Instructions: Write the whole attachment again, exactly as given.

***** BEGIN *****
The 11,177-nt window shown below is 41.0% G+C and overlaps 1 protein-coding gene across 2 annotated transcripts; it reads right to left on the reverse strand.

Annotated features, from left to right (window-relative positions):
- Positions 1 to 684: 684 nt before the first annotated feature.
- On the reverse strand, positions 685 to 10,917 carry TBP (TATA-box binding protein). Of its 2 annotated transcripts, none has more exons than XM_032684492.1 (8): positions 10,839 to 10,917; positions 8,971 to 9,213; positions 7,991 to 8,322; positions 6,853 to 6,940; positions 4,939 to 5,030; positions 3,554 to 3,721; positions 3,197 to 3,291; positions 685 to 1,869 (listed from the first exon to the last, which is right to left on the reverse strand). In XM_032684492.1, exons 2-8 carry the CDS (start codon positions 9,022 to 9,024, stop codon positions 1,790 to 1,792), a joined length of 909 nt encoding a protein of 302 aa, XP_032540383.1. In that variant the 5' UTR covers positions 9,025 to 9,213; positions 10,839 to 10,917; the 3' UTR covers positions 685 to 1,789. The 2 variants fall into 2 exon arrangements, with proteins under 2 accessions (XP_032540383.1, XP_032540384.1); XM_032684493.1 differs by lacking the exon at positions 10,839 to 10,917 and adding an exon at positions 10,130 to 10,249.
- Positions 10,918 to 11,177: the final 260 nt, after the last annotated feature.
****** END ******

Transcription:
The 11,177-nt window shown below is 41.0% G+C and overlaps 1 protein-coding gene across 2 annotated transcripts; it reads right to left on the reverse strand.

Annotated features, from left to right (window-relative positions):
- Positions 1 to 684: 684 nt before the first annotated feature.
- On the reverse strand, positions 685 to 10,917 carry TBP (TATA-box binding protein). Of its 2 annotated transcripts, none has more exons than XM_032684492.1 (8): positions 10,839 to 10,917; positions 8,971 to 9,213; positions 7,991 to 8,322; positions 6,853 to 6,940; positions 4,939 to 5,030; positions 3,554 to 3,721; positions 3,197 to 3,291; positions 685 to 1,869 (listed from the first exon to the last, which is right to left on the reverse strand). In XM_032684492.1, exons 2-8 carry the CDS (start codon positions 9,022 to 9,024, stop codon positions 1,790 to 1,792), a joined length of 909 nt encoding a protein of 302 aa, XP_032540383.1. In that variant the 5' UTR covers positions 9,025 to 9,213; positions 10,839 to 10,917; the 3' UTR covers positions 685 to 1,789. The 2 variants fall into 2 exon arrangements, with proteins under 2 accessions (XP_032540383.1, XP_032540384.1); XM_032684493.1 differs by lacking the exon at positions 10,839 to 10,917 and adding an exon at positions 10,130 to 10,249.
- Positions 10,918 to 11,177: the final 260 nt, after the last annotated feature.